Background: Ischaemic priapism (IP), which is refractory to conventional medical and surgical intervention, results in necrosis of the corpus cavernosum smooth muscle. These patients eventually develop a variable degree of corporal smooth muscle fibrosis that presents as erectile dysfunction and penile shortening.
Objectives: To evaluate the long-term outcome of patients who have undergone the immediate insertion of a penile prosthesis as a treatment for an acute episode of IP refractory to medical therapy or shunt surgery.
Design, setting, and participants: A total of 50 patients presented with prolonged IP that was unresponsive to conventional treatment. Unsuccessful shunt surgery had been performed in 13 patients. All patients had evidence of cavernosal smooth muscle necrosis and, therefore, underwent an immediate insertion of a penile prosthesis in the acute setting.
Measurements: Mean age, duration of priapism in hours, intraoperative and postoperative complications, the surgical outcome, and patients' satisfaction were recorded.
Results and limitations: A malleable penile prosthesis was inserted in 43 patients and a three-piece inflatable implant in was inserted in 7 patients; a subsequent elective exchange of a malleable to an inflatable device was performed in 6 patients. After a median follow-up of 15.7 mo (4-60 mo), 42 patients had already resumed successful sexual intercourse. Prosthesis infection occurred in three patients (6%), which was managed by explantation and delayed reinsertion. A further six patients needed revision surgery. No patient complained of penile shortening, and the overall satisfaction rate was 96%.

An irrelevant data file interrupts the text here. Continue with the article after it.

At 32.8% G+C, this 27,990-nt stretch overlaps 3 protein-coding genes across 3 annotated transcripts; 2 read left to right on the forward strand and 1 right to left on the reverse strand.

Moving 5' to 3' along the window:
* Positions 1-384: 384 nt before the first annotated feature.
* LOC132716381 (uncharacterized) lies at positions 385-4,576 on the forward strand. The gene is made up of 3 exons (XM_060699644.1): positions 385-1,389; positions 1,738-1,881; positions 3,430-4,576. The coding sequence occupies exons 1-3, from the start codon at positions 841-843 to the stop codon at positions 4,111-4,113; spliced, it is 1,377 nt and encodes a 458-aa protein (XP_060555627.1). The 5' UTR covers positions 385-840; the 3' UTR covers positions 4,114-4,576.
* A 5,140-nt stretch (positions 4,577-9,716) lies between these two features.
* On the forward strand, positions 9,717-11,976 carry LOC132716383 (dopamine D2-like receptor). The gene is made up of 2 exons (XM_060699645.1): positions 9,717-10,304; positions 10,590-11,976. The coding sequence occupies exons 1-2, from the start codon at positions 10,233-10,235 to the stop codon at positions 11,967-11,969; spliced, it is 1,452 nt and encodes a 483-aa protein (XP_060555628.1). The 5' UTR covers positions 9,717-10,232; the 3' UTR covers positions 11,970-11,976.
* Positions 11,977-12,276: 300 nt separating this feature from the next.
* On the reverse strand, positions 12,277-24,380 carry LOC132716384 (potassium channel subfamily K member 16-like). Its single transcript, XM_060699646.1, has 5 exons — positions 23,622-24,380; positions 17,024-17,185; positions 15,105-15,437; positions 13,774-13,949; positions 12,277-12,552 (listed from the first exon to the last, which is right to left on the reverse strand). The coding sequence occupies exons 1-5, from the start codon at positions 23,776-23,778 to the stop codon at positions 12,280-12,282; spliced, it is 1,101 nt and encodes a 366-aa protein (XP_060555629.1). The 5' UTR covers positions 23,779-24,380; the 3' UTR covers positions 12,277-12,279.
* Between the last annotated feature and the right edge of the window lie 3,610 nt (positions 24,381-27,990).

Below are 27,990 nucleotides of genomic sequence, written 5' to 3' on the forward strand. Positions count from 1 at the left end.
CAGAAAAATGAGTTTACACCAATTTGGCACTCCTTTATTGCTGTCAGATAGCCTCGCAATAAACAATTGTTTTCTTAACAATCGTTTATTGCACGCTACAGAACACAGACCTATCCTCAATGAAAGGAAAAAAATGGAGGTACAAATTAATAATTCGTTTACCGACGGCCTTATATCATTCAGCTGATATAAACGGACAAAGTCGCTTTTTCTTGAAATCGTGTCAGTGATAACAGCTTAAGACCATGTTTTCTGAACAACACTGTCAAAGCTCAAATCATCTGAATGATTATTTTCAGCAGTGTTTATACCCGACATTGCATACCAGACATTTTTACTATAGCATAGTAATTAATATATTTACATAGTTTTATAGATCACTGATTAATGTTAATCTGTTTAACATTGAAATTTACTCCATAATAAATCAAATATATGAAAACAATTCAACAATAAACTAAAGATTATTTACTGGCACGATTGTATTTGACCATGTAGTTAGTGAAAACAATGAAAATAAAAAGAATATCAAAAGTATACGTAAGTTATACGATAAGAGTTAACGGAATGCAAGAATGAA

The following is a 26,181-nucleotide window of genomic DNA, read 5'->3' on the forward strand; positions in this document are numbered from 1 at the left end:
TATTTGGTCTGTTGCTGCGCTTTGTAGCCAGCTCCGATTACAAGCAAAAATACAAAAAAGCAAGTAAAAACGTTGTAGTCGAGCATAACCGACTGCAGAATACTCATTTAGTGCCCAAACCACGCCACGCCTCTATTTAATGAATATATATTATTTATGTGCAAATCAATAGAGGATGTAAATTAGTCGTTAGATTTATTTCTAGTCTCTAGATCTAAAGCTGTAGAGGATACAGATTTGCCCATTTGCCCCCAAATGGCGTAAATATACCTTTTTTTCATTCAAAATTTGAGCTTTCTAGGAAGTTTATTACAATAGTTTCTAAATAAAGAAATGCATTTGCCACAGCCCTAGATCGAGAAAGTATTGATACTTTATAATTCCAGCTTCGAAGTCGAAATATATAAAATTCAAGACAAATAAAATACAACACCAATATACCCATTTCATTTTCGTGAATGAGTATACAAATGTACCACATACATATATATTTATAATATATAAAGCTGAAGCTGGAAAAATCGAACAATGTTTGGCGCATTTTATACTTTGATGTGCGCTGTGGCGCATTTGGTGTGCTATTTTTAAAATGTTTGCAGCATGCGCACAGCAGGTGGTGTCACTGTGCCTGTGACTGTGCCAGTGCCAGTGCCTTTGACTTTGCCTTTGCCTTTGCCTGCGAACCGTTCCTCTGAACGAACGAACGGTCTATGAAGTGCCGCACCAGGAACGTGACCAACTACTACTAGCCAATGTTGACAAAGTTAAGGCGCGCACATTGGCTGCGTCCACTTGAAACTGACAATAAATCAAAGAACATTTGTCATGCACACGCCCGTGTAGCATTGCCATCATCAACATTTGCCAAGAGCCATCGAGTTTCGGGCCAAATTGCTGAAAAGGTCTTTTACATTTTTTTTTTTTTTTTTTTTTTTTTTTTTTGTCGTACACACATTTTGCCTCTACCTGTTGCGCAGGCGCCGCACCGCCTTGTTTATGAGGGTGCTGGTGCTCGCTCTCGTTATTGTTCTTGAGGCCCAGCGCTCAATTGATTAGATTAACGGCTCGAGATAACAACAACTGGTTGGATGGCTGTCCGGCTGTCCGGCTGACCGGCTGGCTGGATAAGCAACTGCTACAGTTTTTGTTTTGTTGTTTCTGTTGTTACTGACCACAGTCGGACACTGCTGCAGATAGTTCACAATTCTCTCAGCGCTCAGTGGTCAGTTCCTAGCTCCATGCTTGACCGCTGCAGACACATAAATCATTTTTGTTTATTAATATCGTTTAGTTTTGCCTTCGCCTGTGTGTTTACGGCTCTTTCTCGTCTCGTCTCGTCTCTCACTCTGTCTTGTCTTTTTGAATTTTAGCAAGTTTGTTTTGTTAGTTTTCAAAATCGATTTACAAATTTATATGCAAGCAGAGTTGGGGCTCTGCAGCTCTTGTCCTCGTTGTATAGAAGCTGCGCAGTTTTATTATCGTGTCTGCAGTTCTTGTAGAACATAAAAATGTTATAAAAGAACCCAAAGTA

Conclusions: The immediate insertion of a penile prosthesis for acute refractory ischaemic priapism is a simple and successful procedure that treats the acute episode as well as the inevitable erectile dysfunction that will occur with preservation of penile length.